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The compassion Recounting the stories of the patients he worked with and those of the friends he made on the ward O'Donnell provides a detailed account of day to day life behind the doors of the most feared and stigmatized environment in healthcare In doing so he examines the major mental disorders their symptoms and manifestations and how certain triggers such as religion sex wealth health and drugs bear influence; the methods of treatment by medicat. This book had a l Droit musulman : du statut personnel et des successions d'après les différents rites Tome 1 patients he worked with and those of the friends he made on the ward O'Donnell Joseph Schacht. Esquisse d'une histoire du droit musulman : Traduit de l'anglais par Jeanne et Félix Arin provides a detailed account of day to day life behind the doors of the most feared and stigmatized environment in healthcare In doing so he examines the major mental disorders their symptoms and manifestations and how certain triggers such as religion sex wealth health and drugs bear influence; the methods of treatment by medicat. This book had a l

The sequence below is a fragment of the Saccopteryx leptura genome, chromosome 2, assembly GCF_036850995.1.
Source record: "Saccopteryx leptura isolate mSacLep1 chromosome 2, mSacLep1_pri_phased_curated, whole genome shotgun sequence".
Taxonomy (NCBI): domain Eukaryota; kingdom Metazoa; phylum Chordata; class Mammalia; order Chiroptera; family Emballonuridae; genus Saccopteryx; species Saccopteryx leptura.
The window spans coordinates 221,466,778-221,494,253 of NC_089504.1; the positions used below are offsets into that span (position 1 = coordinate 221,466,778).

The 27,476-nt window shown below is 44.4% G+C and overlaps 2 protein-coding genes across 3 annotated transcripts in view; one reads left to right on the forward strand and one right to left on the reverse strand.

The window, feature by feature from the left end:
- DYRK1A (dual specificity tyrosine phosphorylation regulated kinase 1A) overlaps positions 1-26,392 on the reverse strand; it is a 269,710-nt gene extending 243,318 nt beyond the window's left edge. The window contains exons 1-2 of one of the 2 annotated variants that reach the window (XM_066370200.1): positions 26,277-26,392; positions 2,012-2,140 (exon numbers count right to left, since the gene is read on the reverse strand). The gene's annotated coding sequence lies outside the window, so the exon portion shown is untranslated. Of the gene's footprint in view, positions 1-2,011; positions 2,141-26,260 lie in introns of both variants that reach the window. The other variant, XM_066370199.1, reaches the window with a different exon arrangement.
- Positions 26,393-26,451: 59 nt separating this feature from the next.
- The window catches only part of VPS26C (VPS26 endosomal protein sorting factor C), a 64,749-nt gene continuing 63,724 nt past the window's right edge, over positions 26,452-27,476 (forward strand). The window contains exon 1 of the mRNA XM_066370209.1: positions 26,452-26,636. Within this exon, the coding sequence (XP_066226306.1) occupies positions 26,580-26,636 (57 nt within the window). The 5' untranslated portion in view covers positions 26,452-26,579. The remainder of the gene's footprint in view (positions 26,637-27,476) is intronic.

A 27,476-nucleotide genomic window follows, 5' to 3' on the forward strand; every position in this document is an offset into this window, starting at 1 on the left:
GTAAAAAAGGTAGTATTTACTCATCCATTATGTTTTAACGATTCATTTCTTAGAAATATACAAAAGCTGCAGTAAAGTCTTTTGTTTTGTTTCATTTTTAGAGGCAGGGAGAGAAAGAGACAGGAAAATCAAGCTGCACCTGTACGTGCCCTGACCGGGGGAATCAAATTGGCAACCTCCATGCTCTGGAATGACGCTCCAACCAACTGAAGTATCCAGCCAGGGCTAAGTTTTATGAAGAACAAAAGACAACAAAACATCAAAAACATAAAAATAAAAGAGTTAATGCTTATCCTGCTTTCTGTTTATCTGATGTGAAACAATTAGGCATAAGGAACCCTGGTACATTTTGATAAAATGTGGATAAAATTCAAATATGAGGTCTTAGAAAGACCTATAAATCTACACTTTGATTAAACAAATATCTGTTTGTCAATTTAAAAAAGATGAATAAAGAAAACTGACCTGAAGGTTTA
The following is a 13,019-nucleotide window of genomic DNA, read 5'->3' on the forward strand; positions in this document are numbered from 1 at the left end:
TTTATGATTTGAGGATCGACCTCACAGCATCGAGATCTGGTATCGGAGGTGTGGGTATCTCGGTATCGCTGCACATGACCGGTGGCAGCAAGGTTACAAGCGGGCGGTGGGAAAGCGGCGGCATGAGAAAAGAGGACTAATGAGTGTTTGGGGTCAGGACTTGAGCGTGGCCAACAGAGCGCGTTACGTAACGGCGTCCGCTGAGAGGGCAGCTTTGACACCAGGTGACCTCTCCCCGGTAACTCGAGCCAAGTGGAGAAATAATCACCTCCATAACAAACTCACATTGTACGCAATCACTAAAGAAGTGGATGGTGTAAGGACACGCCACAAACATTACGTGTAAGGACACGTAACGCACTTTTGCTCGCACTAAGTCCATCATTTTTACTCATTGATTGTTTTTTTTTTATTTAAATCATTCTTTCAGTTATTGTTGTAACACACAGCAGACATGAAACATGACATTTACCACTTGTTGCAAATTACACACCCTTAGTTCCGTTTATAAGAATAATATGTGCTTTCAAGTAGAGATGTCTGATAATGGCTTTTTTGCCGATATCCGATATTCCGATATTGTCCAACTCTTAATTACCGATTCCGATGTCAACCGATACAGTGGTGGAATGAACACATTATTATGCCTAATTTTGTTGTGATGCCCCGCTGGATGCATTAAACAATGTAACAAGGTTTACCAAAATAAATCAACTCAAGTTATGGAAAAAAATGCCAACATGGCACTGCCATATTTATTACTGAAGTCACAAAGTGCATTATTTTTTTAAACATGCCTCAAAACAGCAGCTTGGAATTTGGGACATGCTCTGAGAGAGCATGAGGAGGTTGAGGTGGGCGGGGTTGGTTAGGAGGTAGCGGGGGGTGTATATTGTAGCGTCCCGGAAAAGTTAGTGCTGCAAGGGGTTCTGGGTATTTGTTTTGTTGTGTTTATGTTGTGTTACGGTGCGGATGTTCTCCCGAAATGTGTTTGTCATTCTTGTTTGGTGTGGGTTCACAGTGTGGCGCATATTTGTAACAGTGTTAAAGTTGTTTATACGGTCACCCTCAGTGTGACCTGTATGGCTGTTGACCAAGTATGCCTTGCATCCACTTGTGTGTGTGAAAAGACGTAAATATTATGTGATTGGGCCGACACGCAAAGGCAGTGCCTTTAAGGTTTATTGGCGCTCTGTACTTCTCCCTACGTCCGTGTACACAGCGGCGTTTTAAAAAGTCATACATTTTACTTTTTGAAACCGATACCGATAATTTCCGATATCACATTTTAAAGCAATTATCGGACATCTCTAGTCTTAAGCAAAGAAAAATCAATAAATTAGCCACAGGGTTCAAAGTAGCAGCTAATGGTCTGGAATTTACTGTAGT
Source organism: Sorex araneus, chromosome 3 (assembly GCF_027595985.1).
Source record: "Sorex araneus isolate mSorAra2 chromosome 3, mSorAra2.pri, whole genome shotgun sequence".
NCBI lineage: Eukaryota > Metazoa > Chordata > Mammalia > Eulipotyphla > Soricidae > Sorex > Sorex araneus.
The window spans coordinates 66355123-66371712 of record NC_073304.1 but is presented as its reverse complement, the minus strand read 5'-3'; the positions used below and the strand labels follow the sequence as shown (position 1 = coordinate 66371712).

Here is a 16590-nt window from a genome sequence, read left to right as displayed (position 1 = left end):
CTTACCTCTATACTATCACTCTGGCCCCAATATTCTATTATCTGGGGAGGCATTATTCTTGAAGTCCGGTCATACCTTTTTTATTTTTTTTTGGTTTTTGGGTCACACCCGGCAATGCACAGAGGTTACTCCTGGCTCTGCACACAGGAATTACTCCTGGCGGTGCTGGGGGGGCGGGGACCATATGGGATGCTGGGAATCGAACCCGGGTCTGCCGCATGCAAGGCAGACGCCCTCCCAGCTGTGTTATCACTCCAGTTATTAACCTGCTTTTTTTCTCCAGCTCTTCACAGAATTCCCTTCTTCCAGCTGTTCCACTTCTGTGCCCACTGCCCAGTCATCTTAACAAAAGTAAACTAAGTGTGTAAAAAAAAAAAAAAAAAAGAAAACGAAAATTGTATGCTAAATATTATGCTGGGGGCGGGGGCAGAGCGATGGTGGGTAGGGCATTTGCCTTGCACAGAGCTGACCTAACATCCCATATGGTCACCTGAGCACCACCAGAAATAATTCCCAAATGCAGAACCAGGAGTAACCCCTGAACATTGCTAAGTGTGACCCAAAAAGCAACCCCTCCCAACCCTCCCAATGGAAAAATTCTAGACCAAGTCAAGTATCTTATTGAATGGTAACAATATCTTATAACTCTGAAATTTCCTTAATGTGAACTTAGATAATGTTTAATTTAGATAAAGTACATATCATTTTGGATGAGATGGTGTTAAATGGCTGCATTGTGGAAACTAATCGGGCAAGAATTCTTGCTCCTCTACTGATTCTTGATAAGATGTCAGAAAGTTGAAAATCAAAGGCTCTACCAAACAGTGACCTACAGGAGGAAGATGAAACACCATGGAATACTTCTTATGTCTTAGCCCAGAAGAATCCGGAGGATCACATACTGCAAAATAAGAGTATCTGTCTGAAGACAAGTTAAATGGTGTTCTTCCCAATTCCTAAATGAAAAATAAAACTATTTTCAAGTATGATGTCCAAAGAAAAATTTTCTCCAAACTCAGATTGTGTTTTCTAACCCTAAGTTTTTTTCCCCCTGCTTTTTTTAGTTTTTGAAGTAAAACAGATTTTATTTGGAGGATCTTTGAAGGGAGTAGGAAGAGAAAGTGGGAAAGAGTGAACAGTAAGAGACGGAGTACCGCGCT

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In 2000 Dennis O'Donnell was approached to work as an orderly in the Intensive Psychiatric Care Unit of a large hospital in central Scotland I don't know if I'm the man you want he told the charge nurse I'm not a fighter I don't need fighters the nurse replied I need people who can listen The Locked Ward is an extraordinary memoir that sets out to reveal the true story of life in a psychiatric ward the fear the violence and despair and also the care and. Rant about losing Les musulmans dans la laïcité: Responsabilités et droits des musulmans dans les sociétés occidentales people who can listen The Locked Ward is an extraordinary memoir that sets out to reveal the true story of life in a Droit Musulman, Vol. 2: Recueil de Lois Concernant Les Musulmans Schyites (Classic Reprint) psychiatric ward the fear the violence and despair and also the care and. Rant about losing

Dennis ODonnell ë 9 SUMMARY

Ion therapy and conversation; the love and support of patients' friends and family members; success stories and failures and attitudes to psychiatric illness both by the authorities by those around him and his own Over seven years O'Donnell witnessed the day to day lives of people suffering from the most hairraising illnesses What emerges is a document of humanity and humor a remarkable memoir that sheds light on a world that still remains largely unkno. Really well writt